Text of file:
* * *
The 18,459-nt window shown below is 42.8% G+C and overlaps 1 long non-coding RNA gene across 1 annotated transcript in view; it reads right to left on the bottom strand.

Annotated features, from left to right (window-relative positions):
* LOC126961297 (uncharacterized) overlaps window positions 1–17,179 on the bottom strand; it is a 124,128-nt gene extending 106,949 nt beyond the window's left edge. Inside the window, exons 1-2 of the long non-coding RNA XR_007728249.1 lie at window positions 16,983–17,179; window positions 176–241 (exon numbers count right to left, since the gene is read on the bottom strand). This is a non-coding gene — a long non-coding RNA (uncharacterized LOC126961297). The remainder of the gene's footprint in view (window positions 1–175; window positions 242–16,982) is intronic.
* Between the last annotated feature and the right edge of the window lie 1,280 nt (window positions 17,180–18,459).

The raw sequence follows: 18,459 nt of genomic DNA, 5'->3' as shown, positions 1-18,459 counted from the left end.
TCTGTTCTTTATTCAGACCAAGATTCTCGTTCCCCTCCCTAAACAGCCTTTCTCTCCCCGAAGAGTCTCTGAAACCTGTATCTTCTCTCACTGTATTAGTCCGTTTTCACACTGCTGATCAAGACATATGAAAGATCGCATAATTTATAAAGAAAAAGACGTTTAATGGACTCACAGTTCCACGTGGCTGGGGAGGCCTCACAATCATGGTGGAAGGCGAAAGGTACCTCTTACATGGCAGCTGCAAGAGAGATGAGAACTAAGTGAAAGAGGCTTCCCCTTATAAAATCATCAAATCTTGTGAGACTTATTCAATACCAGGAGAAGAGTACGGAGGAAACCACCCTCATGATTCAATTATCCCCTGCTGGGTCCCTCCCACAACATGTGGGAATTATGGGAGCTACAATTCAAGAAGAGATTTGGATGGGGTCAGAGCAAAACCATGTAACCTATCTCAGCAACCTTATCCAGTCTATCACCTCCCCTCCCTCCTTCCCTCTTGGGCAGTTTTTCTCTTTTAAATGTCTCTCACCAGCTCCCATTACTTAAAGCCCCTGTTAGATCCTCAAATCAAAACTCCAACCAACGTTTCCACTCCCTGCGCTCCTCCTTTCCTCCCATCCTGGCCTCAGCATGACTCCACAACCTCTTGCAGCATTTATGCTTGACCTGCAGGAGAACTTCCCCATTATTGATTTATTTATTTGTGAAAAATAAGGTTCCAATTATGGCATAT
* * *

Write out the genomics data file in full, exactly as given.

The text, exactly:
The 18,459-nt window shown below is 42.8% G+C and overlaps 1 long non-coding RNA gene across 1 annotated transcript in view; it reads right to left on the bottom strand.

Annotated features, from left to right (window-relative positions):
* LOC126961297 (uncharacterized) overlaps window positions 1–17,179 on the bottom strand; it is a 124,128-nt gene extending 106,949 nt beyond the window's left edge. Inside the window, exons 1-2 of the long non-coding RNA XR_007728249.1 lie at window positions 16,983–17,179; window positions 176–241 (exon numbers count right to left, since the gene is read on the bottom strand). This is a non-coding gene — a long non-coding RNA (uncharacterized LOC126961297). The remainder of the gene's footprint in view (window positions 1–175; window positions 242–16,982) is intronic.
* Between the last annotated feature and the right edge of the window lie 1,280 nt (window positions 17,180–18,459).

The raw sequence follows: 18,459 nt of genomic DNA, 5'->3' as shown, positions 1-18,459 counted from the left end.
TCTGTTCTTTATTCAGACCAAGATTCTCGTTCCCCTCCCTAAACAGCCTTTCTCTCCCCGAAGAGTCTCTGAAACCTGTATCTTCTCTCACTGTATTAGTCCGTTTTCACACTGCTGATCAAGACATATGAAAGATCGCATAATTTATAAAGAAAAAGACGTTTAATGGACTCACAGTTCCACGTGGCTGGGGAGGCCTCACAATCATGGTGGAAGGCGAAAGGTACCTCTTACATGGCAGCTGCAAGAGAGATGAGAACTAAGTGAAAGAGGCTTCCCCTTATAAAATCATCAAATCTTGTGAGACTTATTCAATACCAGGAGAAGAGTACGGAGGAAACCACCCTCATGATTCAATTATCCCCTGCTGGGTCCCTCCCACAACATGTGGGAATTATGGGAGCTACAATTCAAGAAGAGATTTGGATGGGGTCAGAGCAAAACCATGTAACCTATCTCAGCAACCTTATCCAGTCTATCACCTCCCCTCCCTCCTTCCCTCTTGGGCAGTTTTTCTCTTTTAAATGTCTCTCACCAGCTCCCATTACTTAAAGCCCCTGTTAGATCCTCAAATCAAAACTCCAACCAACGTTTCCACTCCCTGCGCTCCTCCTTTCCTCCCATCCTGGCCTCAGCATGACTCCACAACCTCTTGCAGCATTTATGCTTGACCTGCAGGAGAACTTCCCCATTATTGATTTATTTATTTGTGAAAAATAAGGTTCCAATTATGGCATAT